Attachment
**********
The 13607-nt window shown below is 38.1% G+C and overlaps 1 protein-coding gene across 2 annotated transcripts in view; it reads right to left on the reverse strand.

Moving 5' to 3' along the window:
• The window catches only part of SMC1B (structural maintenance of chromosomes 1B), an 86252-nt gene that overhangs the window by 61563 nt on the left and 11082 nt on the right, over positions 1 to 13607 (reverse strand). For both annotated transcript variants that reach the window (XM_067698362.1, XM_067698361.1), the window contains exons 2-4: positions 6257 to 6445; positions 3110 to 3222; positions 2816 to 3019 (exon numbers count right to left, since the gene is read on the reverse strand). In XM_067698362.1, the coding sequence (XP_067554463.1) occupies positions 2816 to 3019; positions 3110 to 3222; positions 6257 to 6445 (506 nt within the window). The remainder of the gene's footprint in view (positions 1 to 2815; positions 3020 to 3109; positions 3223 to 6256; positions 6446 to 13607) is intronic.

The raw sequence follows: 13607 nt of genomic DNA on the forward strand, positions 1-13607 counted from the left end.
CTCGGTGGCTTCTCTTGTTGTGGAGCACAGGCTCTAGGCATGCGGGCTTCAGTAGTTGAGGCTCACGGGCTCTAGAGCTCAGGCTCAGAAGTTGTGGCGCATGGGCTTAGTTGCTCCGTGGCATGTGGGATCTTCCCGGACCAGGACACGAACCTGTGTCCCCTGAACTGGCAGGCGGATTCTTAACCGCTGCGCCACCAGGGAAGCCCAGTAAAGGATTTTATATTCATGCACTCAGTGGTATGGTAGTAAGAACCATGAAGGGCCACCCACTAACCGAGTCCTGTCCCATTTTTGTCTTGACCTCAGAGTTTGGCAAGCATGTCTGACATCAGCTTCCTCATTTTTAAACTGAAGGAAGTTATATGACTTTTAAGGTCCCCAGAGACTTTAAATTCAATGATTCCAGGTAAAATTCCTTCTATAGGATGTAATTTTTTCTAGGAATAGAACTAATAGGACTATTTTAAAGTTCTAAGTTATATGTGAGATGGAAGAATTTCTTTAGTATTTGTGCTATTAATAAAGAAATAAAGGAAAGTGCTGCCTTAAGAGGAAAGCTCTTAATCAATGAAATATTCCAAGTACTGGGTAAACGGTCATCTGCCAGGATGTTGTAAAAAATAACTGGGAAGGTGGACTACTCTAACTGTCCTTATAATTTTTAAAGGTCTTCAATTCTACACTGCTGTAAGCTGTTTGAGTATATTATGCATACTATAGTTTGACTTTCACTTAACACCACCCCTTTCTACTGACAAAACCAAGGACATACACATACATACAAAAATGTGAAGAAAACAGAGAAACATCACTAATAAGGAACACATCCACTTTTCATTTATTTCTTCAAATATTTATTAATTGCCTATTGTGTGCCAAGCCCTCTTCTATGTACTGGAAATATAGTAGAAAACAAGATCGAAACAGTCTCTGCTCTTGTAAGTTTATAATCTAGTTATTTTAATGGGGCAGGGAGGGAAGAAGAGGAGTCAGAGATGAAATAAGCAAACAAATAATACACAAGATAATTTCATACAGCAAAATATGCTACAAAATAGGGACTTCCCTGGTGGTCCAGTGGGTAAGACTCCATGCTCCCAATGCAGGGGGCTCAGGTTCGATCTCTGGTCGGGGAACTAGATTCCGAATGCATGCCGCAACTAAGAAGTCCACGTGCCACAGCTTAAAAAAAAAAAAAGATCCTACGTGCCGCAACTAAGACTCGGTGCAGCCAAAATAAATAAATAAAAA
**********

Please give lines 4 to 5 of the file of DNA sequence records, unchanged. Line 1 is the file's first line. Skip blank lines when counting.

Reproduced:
The raw sequence follows: 13607 nt of genomic DNA on the forward strand, positions 1-13607 counted from the left end.
CTCGGTGGCTTCTCTTGTTGTGGAGCACAGGCTCTAGGCATGCGGGCTTCAGTAGTTGAGGCTCACGGGCTCTAGAGCTCAGGCTCAGAAGTTGTGGCGCATGGGCTTAGTTGCTCCGTGGCATGTGGGATCTTCCCGGACCAGGACACGAACCTGTGTCCCCTGAACTGGCAGGCGGATTCTTAACCGCTGCGCCACCAGGGAAGCCCAGTAAAGGATTTTATATTCATGCACTCAGTGGTATGGTAGTAAGAACCATGAAGGGCCACCCACTAACCGAGTCCTGTCCCATTTTTGTCTTGACCTCAGAGTTTGGCAAGCATGTCTGACATCAGCTTCCTCATTTTTAAACTGAAGGAAGTTATATGACTTTTAAGGTCCCCAGAGACTTTAAATTCAATGATTCCAGGTAAAATTCCTTCTATAGGATGTAATTTTTTCTAGGAATAGAACTAATAGGACTATTTTAAAGTTCTAAGTTATATGTGAGATGGAAGAATTTCTTTAGTATTTGTGCTATTAATAAAGAAATAAAGGAAAGTGCTGCCTTAAGAGGAAAGCTCTTAATCAATGAAATATTCCAAGTACTGGGTAAACGGTCATCTGCCAGGATGTTGTAAAAAATAACTGGGAAGGTGGACTACTCTAACTGTCCTTATAATTTTTAAAGGTCTTCAATTCTACACTGCTGTAAGCTGTTTGAGTATATTATGCATACTATAGTTTGACTTTCACTTAACACCACCCCTTTCTACTGACAAAACCAAGGACATACACATACATACAAAAATGTGAAGAAAACAGAGAAACATCACTAATAAGGAACACATCCACTTTTCATTTATTTCTTCAAATATTTATTAATTGCCTATTGTGTGCCAAGCCCTCTTCTATGTACTGGAAATATAGTAGAAAACAAGATCGAAACAGTCTCTGCTCTTGTAAGTTTATAATCTAGTTATTTTAATGGGGCAGGGAGGGAAGAAGAGGAGTCAGAGATGAAATAAGCAAACAAATAATACACAAGATAATTTCATACAGCAAAATATGCTACAAAATAGGGACTTCCCTGGTGGTCCAGTGGGTAAGACTCCATGCTCCCAATGCAGGGGGCTCAGGTTCGATCTCTGGTCGGGGAACTAGATTCCGAATGCATGCCGCAACTAAGAAGTCCACGTGCCACAGCTTAAAAAAAAAAAAAGATCCTACGTGCCGCAACTAAGACTCGGTGCAGCCAAAATAAATAAATAAAAA